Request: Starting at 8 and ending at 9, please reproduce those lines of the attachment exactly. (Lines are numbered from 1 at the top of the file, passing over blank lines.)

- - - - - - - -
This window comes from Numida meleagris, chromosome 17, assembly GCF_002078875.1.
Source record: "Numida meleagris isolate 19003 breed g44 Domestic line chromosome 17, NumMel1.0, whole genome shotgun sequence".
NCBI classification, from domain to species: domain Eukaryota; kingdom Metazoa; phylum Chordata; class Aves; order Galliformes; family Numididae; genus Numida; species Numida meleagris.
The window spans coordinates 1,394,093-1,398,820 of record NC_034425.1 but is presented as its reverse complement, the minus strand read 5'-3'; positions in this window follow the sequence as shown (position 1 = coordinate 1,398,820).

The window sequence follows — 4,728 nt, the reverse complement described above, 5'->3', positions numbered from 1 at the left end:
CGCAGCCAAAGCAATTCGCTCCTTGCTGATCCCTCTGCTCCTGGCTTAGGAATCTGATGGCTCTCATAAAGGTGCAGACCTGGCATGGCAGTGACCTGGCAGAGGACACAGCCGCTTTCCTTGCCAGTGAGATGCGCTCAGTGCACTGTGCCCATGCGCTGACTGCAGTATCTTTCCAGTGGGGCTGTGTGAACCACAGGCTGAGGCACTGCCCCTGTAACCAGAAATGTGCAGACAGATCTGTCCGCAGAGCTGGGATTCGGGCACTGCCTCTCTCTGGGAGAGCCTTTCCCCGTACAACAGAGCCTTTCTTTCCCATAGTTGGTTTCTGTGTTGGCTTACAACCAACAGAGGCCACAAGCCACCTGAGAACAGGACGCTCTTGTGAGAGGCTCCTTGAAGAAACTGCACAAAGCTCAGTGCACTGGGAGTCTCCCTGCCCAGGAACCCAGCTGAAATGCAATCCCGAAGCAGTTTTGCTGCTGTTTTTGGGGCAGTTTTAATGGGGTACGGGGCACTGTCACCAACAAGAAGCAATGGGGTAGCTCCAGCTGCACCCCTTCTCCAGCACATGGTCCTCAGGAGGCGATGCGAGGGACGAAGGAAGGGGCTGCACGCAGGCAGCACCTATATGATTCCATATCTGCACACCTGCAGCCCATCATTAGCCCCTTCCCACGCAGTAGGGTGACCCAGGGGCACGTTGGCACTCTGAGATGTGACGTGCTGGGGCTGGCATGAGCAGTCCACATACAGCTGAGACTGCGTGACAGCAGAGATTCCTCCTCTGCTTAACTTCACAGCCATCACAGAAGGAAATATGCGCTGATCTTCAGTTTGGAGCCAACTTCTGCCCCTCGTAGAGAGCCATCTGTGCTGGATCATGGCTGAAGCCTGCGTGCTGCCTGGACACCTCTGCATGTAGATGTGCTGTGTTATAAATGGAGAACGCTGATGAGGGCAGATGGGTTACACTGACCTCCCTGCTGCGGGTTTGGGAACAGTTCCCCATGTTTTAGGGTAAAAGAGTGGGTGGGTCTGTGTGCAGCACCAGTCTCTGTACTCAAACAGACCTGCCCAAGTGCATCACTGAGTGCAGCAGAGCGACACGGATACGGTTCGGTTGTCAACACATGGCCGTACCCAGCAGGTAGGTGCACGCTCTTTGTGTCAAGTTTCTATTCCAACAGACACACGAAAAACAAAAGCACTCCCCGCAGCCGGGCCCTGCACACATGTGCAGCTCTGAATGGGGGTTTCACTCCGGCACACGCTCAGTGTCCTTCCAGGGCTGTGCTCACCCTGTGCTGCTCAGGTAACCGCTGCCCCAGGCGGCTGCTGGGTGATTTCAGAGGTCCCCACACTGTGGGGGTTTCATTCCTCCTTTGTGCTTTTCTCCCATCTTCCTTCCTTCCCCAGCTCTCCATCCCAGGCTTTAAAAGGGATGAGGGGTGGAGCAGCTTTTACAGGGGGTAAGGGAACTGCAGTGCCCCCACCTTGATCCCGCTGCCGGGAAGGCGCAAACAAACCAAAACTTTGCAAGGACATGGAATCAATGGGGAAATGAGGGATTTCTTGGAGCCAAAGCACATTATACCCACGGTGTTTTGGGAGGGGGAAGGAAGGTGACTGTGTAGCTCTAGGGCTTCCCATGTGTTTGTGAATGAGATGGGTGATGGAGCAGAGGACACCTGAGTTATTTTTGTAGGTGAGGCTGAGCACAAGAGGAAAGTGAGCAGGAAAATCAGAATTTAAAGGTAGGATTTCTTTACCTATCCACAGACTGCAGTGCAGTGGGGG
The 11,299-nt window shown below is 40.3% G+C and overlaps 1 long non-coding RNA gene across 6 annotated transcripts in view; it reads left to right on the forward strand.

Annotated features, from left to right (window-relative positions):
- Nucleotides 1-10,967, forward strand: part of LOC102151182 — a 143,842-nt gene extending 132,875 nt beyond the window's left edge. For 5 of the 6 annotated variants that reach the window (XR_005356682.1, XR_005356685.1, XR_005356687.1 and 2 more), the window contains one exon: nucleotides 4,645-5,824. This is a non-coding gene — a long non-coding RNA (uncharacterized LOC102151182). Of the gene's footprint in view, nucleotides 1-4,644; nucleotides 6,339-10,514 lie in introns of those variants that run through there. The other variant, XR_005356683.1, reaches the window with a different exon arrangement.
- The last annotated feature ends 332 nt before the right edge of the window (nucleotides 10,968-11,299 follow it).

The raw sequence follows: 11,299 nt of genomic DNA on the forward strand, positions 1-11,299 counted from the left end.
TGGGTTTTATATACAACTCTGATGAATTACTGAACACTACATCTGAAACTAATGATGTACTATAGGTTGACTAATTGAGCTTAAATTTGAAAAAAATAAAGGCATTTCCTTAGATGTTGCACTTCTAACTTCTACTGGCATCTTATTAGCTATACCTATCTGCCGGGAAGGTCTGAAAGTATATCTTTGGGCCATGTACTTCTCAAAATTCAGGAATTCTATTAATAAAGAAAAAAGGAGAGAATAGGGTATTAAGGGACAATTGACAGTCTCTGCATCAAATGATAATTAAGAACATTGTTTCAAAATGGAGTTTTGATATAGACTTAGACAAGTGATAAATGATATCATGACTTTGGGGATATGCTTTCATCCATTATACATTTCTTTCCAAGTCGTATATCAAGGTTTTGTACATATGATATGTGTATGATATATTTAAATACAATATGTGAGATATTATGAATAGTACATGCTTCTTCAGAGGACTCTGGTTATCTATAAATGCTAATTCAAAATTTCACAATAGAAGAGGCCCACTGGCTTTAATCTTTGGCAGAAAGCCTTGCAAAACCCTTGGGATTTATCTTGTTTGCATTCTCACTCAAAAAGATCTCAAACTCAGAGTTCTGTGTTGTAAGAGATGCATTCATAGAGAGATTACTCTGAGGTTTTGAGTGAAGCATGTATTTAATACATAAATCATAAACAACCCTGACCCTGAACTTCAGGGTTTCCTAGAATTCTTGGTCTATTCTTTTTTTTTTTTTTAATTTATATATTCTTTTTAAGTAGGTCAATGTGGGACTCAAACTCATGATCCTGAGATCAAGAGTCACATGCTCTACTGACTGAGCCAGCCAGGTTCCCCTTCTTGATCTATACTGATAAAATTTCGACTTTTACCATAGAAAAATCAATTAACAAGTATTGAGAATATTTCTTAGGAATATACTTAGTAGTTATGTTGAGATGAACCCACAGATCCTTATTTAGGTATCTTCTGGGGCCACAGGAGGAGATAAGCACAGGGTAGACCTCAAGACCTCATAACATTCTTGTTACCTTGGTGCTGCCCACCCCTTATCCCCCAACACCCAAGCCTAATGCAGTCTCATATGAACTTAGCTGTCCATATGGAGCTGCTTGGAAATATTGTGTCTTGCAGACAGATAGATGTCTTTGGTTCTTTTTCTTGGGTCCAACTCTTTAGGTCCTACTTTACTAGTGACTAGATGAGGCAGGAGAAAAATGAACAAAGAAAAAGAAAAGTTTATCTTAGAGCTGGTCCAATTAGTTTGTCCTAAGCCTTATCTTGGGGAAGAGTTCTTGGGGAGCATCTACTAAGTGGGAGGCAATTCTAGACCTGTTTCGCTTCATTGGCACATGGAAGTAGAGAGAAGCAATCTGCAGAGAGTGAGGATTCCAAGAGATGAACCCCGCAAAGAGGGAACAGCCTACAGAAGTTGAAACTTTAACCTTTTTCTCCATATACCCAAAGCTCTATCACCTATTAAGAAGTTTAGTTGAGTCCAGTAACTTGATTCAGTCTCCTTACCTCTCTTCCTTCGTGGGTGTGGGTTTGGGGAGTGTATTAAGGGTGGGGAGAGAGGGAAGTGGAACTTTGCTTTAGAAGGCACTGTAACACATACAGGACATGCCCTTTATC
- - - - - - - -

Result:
Annotated features, from left to right (window-relative positions):
- Nucleotides 1-10,967, forward strand: part of LOC102151182 — a 143,842-nt gene extending 132,875 nt beyond the window's left edge. For 5 of the 6 annotated variants that reach the window (XR_005356682.1, XR_005356685.1, XR_005356687.1 and 2 more), the window contains one exon: nucleotides 4,645-5,824. This is a non-coding gene — a long non-coding RNA (uncharacterized LOC102151182). Of the gene's footprint in view, nucleotides 1-4,644; nucleotides 6,339-10,514 lie in introns of those variants that run through there. The other variant, XR_005356683.1, reaches the window with a different exon arrangement.